The words “rose” and “nightingale”, widely used in oral and written Persian-Arabic literature since the early ages, began to be used also by Seljuk/Turkish authors at the end of the eleventh century and the beginning of the twelfth century, the early period of written Turkish literature. These metaphors were used by Sufi poets to describe religious mysticism, and authors outside of Sufi understanding used them to visualize the realities of social life and romance.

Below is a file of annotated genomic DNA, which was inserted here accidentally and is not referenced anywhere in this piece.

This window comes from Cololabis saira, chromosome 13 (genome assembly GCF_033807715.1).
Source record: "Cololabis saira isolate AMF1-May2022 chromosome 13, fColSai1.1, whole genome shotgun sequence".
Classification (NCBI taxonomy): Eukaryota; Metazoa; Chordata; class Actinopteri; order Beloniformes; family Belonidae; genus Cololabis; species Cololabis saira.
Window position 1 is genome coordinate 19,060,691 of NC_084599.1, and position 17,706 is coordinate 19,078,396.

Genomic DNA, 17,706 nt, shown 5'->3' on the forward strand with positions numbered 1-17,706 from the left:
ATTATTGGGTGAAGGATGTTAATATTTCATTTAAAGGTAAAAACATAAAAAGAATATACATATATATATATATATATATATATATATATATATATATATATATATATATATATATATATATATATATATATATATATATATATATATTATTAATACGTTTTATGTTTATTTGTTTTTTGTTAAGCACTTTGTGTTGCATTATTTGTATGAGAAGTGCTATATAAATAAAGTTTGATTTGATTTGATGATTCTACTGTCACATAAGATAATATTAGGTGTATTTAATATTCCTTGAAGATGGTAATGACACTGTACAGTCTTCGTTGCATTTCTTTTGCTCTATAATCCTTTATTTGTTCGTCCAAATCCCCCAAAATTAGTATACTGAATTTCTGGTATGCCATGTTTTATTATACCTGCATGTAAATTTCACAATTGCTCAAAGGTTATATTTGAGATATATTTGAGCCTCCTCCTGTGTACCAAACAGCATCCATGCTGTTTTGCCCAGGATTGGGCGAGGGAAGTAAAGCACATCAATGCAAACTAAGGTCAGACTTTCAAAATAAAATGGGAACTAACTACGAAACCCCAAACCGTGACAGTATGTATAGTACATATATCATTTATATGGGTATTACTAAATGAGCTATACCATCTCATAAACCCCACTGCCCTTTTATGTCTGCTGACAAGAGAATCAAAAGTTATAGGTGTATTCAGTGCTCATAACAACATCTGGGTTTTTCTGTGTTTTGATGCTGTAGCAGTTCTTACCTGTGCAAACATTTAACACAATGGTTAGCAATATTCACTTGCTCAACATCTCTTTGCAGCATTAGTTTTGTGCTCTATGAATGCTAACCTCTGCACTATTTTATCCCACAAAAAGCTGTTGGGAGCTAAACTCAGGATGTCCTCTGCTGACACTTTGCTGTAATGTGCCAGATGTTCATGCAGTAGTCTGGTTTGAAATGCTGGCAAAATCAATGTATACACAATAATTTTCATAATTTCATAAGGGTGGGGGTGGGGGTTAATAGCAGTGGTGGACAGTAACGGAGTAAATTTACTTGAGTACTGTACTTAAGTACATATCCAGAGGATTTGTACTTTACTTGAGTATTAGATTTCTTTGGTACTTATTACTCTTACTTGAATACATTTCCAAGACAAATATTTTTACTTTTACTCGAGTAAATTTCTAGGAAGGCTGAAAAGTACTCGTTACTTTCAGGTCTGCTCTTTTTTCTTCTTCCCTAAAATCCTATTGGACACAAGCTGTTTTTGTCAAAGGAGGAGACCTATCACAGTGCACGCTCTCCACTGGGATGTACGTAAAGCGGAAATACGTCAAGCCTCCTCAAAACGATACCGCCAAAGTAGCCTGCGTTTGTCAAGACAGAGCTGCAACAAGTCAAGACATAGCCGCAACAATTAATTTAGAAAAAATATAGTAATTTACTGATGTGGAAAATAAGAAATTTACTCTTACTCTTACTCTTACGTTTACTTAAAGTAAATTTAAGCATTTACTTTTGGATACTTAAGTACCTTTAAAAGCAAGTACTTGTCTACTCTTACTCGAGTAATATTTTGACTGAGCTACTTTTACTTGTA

The word “bülbül” (‘nightingale’ in Turkish), originally from Persian, later entered Arabic and Turkish as well. The nightingale had an important place in Eastern literature. It sings more vividly in the days when roses bloom and it is accepted that there is an imaginary love relationship between it and the rose (the nightingale is the image of the passionate lover, and the rose is the beloved one). The relationship between them was accepted as figurative love, and because it was ignited with the strong love for the rose, the nightingale was given the adjectives ” şeydâ” (crazy) and “zâr” (crying and groaning). The biggest obstacle preventing the nightingale from approaching the rose is the rose’s thorns. Poets have seen this impossible love as an inexhaustible source for their poems. These symbols are frequently encountered in the divans of Iranian, Ottoman, and Albanian Bektashi poets. Although the classical divan poets talk about the nightingale according to certain rules, the folklore poets express it with a freer imagination and many times more vividly. If a poet of Divan literature who wrote religious (mystical) poetry, used the word “nightingale” in his poetry, it would mean a person who is burning with love for God and trying his best to reach it, while “rose” meant God, the absolute creator, and the mystic inspiration. For poets outside of religious life, the word “nightingale” was used to describe a lover who fell in love and was ready to give their best to be with their beloved one – “the Rose”. According to Sufi poets, the rose reflects another aspect of God, who is the absolute creator in every state. In Sufism, the rosebud is the image of the inaccessibility of the sacred being (God) and for by poets other than the understanding of mysticism– the rosebud is the freshness of a lover’s youth, beautiful enough to die for.